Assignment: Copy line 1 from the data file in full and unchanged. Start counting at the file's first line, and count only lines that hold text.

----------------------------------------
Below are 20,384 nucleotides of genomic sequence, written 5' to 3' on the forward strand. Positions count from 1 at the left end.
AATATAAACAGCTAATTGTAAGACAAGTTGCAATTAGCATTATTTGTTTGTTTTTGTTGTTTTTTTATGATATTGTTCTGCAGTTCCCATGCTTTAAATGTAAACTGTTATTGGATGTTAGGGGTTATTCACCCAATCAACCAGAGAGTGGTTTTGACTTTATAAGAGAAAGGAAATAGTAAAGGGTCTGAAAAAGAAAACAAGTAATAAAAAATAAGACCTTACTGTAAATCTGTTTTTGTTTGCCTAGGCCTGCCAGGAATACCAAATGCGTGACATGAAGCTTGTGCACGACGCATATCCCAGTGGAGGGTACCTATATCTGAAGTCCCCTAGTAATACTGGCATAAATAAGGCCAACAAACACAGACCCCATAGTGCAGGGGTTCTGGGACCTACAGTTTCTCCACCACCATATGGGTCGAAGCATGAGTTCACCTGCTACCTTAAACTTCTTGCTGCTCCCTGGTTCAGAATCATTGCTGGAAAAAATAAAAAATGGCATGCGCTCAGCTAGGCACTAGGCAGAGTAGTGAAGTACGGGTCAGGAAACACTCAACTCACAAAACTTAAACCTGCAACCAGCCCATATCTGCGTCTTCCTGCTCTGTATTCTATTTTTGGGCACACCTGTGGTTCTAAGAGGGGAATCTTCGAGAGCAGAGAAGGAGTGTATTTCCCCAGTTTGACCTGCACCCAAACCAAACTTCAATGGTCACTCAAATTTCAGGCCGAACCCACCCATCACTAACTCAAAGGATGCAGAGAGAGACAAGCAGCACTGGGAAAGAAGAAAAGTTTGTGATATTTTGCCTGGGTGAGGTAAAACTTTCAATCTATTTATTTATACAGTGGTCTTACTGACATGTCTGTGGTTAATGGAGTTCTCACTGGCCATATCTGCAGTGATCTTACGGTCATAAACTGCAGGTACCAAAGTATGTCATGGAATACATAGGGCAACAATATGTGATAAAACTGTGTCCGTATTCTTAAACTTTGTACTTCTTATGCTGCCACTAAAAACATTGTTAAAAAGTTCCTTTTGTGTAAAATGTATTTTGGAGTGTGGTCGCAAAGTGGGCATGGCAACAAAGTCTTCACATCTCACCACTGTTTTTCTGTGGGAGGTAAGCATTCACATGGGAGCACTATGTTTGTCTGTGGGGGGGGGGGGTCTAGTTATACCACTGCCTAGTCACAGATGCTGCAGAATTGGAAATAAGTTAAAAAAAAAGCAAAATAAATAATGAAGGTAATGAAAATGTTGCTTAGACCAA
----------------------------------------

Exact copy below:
Below are 20,384 nucleotides of genomic sequence, written 5' to 3' on the forward strand. Positions count from 1 at the left end.